Source: Courtesy of Prime

'Saltburn' Makes a Case for 2000s Fashion

Christopher Ehlers READ TIME: 6 MIN.

Without a doubt, "Saltburn" is the viral movie of the moment. Whereas most corners of the internet are obsessing over that infamous bathtub scene, Jacob Elordi's infinite beauty, or Barry Keoghan's naked dance, others have been keen to focus on the craft of the film: The mesmerizing performances of Elordi, Keoghan, and Rosamund Pike; the ingenious vision of Emerald Fennell; the sumptuous cinematography and production design; and – of course – the costume design of Sophie Canale.

Best known for her work as costume designer of "Bridgerton," Canale's work on "Saltburn" is also making headlines for the way that she's been able to level up the questionable fashions of the mid-2000s, making clothing most of us think of as passé instead seem hip, sexy, and even necessary. Costume dramas and period pieces like "Bridgerton" tend to draw more acclaim for their clothes than works with contemporary costumes, yet it would be wise not to dismiss the costumes in "Saltburn" as merely contemporary; they convey to the viewer so much about who these people are, where they come from, and the world they currently inhabit.

While some might argue that the most alluring moments of "Saltburn" are the ones without any clothes, the wardrobe in this case really does make the movie. In a recent interview with Harper's Bazaar, costume designer Sophie Canale opened up about how she approached the film, the ways that she enhanced characterization through their clothes, and what she thinks about turn-of-the-millennium fashions making a comeback.

"I think clothing is really key to who and how people are," she told Harper's. "We're all part of tribes, even if we don't intend to be. Especially for an age group of university students as we see in this film, you're judged so easily by what you wear, and that was so important here."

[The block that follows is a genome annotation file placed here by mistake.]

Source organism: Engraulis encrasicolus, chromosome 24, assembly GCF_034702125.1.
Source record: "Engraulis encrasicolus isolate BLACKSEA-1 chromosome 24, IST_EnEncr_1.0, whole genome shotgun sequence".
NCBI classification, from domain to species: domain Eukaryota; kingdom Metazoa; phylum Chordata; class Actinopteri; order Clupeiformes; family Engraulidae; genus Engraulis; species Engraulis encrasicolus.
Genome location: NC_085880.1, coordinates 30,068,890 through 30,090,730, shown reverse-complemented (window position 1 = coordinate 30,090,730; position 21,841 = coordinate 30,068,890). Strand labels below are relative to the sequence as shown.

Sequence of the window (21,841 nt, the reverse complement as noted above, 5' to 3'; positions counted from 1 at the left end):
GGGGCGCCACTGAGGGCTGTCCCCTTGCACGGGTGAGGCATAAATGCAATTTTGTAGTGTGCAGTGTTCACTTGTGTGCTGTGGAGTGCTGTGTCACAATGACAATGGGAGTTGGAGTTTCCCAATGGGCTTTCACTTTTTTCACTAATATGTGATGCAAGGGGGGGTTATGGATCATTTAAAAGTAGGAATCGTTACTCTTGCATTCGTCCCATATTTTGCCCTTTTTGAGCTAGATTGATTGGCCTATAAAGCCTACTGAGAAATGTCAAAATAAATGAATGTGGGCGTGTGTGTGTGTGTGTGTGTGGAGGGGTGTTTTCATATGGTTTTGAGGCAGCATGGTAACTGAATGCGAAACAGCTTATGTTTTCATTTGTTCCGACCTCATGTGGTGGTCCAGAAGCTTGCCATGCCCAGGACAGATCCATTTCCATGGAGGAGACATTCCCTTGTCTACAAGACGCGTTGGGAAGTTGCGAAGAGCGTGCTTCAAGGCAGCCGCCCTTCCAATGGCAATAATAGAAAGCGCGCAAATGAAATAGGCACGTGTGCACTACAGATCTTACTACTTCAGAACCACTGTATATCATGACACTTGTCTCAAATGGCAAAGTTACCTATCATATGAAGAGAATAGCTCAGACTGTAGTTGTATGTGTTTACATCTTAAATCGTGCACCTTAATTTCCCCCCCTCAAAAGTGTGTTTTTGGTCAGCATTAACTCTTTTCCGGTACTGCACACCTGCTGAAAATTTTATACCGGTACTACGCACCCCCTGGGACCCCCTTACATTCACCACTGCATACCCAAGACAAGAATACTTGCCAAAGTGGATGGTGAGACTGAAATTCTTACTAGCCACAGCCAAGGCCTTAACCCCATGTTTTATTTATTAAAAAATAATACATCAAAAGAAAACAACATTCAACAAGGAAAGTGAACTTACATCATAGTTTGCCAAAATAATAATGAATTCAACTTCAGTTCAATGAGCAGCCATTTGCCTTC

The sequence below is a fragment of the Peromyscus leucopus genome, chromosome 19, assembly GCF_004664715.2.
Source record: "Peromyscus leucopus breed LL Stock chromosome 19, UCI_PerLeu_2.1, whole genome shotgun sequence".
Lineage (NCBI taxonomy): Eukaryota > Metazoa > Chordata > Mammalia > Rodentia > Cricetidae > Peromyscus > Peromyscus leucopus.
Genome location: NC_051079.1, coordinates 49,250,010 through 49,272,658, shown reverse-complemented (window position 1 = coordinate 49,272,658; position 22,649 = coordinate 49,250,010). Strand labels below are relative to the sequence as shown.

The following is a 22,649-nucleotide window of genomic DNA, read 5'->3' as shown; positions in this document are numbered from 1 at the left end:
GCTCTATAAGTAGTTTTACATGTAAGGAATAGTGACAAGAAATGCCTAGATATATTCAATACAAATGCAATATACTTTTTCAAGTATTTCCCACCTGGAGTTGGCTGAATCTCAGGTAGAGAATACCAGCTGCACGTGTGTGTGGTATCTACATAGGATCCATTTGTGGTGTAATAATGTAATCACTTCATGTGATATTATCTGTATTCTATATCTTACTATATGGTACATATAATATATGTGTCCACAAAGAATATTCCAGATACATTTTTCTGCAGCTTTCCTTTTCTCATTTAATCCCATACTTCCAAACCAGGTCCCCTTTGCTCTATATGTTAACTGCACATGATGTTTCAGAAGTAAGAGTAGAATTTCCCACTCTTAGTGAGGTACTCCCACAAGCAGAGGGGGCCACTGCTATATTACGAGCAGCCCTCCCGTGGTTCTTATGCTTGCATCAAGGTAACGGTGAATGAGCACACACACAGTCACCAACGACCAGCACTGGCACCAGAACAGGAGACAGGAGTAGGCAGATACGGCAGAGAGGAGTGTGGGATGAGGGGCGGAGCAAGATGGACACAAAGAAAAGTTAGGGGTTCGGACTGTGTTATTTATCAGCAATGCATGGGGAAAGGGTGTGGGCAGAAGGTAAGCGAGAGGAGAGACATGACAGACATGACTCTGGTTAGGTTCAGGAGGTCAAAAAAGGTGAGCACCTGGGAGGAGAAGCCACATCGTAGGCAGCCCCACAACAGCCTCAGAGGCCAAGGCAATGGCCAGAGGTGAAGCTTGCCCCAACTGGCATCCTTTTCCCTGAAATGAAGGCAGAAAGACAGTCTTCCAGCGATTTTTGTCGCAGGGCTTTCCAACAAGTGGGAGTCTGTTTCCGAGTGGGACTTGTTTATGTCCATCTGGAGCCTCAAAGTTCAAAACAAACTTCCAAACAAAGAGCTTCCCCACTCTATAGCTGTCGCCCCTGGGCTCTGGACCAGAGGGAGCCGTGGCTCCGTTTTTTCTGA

In the film, the working-class (and very eager) Oliver Quick, played by Keoghan, enters Oxford on scholarship and he falls in with Felix, played by Elordi, together with the rest of his upper-class friends. Felix sympathizes with Oliver, who is dealing with some family issues, and invites him to spend the summer with him at his family's estate, called Saltburn. Part of Felix's allure, in addition to his incredible wealth, is the fact that he's the most beautiful man at Oxford.

"Felix, the most beautiful man in the world, wears the worst clothes known to man," writer-director Emerald Fennell told GQ. "Because boys like that don't have to dress well."

Indeed, while the students in the film are judged easily by what they wear, the beautiful and wealthy students – like Felix – get away with things that are resolutely unfashionable, donning things like slouchy sweaters, rumpled Oxfords, and ill-fitting jeans. Oliver, on the other hand, tries hard with his clothing – sometimes too hard – to varying success.

Before arriving at Oxford, Oliver makes sure he looks the part. He gets the whole outfit: The blazer, the tie, and the scarf. But when he shows up, the rich kids at Oxford are awash in mid-2000s classics like Uggs, polo shirts with popped collars, and velour tracksuits.

by Christopher Ehlers

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